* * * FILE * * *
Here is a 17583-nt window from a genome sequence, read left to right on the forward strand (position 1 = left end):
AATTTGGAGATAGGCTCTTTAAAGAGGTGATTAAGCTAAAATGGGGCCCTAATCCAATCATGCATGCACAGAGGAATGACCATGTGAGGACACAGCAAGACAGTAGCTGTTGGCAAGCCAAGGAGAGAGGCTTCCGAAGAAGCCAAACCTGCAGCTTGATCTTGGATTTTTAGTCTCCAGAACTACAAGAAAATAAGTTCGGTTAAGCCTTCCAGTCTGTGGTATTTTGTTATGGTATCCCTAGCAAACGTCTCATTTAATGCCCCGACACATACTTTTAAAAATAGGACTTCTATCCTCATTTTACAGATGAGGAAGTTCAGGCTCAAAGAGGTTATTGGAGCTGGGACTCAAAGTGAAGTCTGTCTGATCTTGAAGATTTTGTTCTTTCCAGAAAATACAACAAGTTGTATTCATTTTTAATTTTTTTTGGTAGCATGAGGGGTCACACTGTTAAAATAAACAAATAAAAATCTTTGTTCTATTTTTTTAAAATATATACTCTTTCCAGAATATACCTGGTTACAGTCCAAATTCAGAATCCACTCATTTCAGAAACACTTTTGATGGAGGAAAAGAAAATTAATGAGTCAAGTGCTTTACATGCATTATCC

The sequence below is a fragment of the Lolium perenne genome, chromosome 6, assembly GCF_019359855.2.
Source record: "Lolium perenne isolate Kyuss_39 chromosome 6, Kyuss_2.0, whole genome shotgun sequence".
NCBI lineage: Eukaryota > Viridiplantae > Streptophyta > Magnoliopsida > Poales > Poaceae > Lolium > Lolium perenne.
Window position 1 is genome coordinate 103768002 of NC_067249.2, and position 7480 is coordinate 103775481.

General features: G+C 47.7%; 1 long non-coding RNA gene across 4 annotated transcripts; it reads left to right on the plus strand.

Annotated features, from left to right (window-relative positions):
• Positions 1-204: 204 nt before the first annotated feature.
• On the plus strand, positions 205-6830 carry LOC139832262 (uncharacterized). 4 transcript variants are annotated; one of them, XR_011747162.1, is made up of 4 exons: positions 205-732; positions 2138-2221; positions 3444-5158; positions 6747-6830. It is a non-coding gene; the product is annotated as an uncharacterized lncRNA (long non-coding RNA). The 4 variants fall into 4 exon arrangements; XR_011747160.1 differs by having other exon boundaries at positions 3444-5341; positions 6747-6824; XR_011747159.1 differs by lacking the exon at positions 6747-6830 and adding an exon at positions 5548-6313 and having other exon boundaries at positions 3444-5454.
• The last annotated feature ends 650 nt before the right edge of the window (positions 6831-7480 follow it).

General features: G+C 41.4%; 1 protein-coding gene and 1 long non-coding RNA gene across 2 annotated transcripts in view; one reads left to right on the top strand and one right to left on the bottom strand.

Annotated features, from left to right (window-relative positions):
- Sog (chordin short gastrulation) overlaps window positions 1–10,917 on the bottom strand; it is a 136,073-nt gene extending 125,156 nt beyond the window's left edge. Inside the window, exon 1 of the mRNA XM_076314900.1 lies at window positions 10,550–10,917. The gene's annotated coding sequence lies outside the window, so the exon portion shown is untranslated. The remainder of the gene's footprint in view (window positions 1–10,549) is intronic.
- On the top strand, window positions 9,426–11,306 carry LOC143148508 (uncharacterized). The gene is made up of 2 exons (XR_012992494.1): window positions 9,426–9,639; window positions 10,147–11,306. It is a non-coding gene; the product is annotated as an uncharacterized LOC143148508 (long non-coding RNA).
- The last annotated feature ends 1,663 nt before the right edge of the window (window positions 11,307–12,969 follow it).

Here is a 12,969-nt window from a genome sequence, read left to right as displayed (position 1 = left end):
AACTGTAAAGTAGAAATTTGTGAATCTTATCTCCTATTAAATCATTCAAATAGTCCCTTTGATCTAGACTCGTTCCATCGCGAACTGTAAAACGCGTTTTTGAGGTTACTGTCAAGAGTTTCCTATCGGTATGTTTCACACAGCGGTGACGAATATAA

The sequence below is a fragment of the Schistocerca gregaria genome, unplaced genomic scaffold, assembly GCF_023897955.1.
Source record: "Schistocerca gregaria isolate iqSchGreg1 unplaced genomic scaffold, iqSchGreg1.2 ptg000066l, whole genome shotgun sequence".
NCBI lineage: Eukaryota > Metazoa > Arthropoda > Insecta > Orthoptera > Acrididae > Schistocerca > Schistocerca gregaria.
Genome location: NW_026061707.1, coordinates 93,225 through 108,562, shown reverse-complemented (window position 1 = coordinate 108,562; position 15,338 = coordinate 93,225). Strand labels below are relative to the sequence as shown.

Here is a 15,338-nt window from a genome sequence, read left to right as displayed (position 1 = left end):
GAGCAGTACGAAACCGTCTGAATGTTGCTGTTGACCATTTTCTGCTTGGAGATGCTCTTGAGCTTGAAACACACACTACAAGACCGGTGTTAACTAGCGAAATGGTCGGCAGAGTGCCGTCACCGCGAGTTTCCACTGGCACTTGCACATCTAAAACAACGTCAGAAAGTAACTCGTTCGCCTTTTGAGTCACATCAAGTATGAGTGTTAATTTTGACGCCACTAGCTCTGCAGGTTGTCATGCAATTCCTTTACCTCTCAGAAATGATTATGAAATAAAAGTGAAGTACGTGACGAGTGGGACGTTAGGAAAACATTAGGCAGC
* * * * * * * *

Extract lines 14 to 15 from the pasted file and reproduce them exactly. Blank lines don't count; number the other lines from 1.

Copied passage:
- Sog (chordin short gastrulation) overlaps window positions 1–10,917 on the bottom strand; it is a 136,073-nt gene extending 125,156 nt beyond the window's left edge. Inside the window, exon 1 of the mRNA XM_076314900.1 lies at window positions 10,550–10,917. The gene's annotated coding sequence lies outside the window, so the exon portion shown is untranslated. The remainder of the gene's footprint in view (window positions 1–10,549) is intronic.
- On the top strand, window positions 9,426–11,306 carry LOC143148508 (uncharacterized). The gene is made up of 2 exons (XR_012992494.1): window positions 9,426–9,639; window positions 10,147–11,306. It is a non-coding gene; the product is annotated as an uncharacterized LOC143148508 (long non-coding RNA).